Day Nine: Hold, Please

I have that mom-thing that when I am taking care of someone else, I unconsciously put myself on hold. It’s been that way a bit since Nate’s knee surgery on Thursday. I can ignore hunger pangs and even push through the need to pee for hours at a time if I’m focused on someone else. A friend who is a high level bank executive recently told me that she arrives at work daily at 6 a.m. with a 20 ounce coffee and works steadily at her desk until around 10, even though she can feel her back and shoulders locking up and her bladder crying out for attention. She is a brilliant woman whose intelligence I’ve always admired; I knew her in high school and was downright intimidated by how cool and together she always seemed, long-limbed and blonde, edgy and smart. And yet, she, like me, often refuses to pee because she has too many other things on her plate. Who knew?

It seems to be a particularly human trait to ignore signals that come from the body, as if somehow these are suspect. My dog certainly doesn’t ignore his biological processes, if he’s gotta go, he’s gonna. Likewise, little children don’t/simply can’t “hold it in” in the same way that adults do. This willful body ignorance applies well beyond our processes of elimination. How often have you supressed your awareness of a symptom in the hopes that it would simply vanish? I’m not getting a headache now because I have a big report due tomorrow. I have too many meetings scheduled this week for this to be the flu. It’s just a cold. I’ll push through it. (On the other hand, we tend to obsess about other body signals: the nagging abdominal pain that we are pretty sure might be cancer, ignoring the possibility that it’s related to our 5-latte-a-day Starbucks habit.)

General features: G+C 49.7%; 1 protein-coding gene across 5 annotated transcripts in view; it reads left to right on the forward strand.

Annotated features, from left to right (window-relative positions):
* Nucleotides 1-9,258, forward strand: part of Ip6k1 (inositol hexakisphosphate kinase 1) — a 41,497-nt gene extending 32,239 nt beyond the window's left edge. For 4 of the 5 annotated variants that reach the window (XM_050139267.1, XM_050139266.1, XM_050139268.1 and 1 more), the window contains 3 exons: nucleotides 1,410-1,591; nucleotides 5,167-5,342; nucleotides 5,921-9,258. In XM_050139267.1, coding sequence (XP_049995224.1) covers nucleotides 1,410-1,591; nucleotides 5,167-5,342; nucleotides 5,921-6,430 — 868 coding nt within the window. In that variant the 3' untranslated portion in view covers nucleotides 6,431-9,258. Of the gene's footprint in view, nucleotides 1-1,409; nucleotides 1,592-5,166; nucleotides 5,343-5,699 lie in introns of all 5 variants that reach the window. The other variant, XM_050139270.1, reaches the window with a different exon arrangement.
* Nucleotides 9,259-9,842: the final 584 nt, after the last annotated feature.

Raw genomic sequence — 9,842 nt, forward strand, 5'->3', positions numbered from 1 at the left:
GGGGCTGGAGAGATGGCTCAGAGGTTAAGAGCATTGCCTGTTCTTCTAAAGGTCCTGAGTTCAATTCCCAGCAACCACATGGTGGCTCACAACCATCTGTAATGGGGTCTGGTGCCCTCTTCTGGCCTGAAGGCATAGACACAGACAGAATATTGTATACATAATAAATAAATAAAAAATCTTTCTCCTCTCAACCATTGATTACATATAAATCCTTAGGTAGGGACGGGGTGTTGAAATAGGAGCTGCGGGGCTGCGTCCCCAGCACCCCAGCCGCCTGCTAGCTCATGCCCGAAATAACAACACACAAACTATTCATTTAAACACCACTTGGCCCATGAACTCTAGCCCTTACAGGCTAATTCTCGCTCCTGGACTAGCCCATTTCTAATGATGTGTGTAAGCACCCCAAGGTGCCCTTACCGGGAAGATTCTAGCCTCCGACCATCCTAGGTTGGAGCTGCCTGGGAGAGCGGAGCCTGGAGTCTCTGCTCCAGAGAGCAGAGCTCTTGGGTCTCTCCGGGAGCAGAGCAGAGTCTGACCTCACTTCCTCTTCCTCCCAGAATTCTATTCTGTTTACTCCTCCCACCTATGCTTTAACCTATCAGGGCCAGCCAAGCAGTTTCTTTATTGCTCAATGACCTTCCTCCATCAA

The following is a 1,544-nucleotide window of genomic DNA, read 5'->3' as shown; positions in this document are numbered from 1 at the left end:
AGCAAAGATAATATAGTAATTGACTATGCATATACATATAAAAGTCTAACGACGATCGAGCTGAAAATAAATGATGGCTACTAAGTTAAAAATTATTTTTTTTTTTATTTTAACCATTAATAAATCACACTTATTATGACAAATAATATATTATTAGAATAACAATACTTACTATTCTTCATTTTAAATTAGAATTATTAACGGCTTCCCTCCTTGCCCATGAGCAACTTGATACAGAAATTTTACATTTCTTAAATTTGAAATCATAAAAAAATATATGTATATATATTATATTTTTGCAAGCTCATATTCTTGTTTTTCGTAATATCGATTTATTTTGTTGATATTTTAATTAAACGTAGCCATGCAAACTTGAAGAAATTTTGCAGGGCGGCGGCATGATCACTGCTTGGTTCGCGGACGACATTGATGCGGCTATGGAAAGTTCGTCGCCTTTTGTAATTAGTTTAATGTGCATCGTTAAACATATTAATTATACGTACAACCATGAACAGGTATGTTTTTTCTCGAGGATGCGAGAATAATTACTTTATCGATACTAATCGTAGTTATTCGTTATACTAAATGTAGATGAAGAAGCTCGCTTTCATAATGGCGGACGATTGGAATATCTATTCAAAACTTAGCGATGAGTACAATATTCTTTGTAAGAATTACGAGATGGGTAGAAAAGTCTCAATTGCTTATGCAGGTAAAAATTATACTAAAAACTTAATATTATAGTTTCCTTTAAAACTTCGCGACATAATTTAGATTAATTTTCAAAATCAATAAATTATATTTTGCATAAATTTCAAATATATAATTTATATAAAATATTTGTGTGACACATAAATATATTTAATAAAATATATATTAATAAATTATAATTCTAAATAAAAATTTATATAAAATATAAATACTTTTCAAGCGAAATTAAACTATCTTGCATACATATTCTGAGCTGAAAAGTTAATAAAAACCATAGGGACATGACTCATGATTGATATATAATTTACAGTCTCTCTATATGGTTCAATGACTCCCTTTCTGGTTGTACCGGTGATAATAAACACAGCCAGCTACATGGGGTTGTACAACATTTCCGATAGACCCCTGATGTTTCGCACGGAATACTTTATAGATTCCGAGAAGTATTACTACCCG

When an animal is sick, it rests. Years ago we had this badass cat named Huckle. Every summer, he used to go “on walkabout”, disappearing for weeks on end into the coyote-ridden woods that surround our yard. His longest stint al fresco was about three months. We had given up looking for him, figuring that if he met his maker on the losing side of a life-and-death-battle in the wild, that’s how he would have wanted it. Then one morning, we heard a yowl at the back door, and lo and behold, Huckle half-dragged himself into the house as if he’d never left, although he’d clearly seen some action out there: He had a tear in one ear, a couple of chipped teeth, and a broken pelvis, according to our vet. Huckle knew it was time to come home and rest – no more duking it out in the wilderness. He found a quiet corner in our basement and curled up, sleeping for about a week before emerging up the stairs with a bound as if he’d never felt better. He didn’t have to google “sharp pain when I breathe?” to know that something was seriously wrong with him, nor did he need Web M.D. to prescribe rest.

With our screens and LED beeps and blips providing an eerie glow into the night, with emails and texts tinging and pinging at all hours, with unfettered access to medical information in just a few key strokes, we live in a time when it is increasingly easy to become distanced from our body’s natural rhythms and wisdoms. It’s hard to make time to listen to the body, rather than just tell it to fall in line until our next meal, CrossFit training or bowel movement. When the body calls, I am so often too preoccupied with my ego’s agenda to pick up. Kind of like when caller ID announces robotically “Call from…Mom” when I’m busy. I’ll think: “Oh, it’s just my body. I’ll call her back later.” As if she’ll always be there for me. No matter what.

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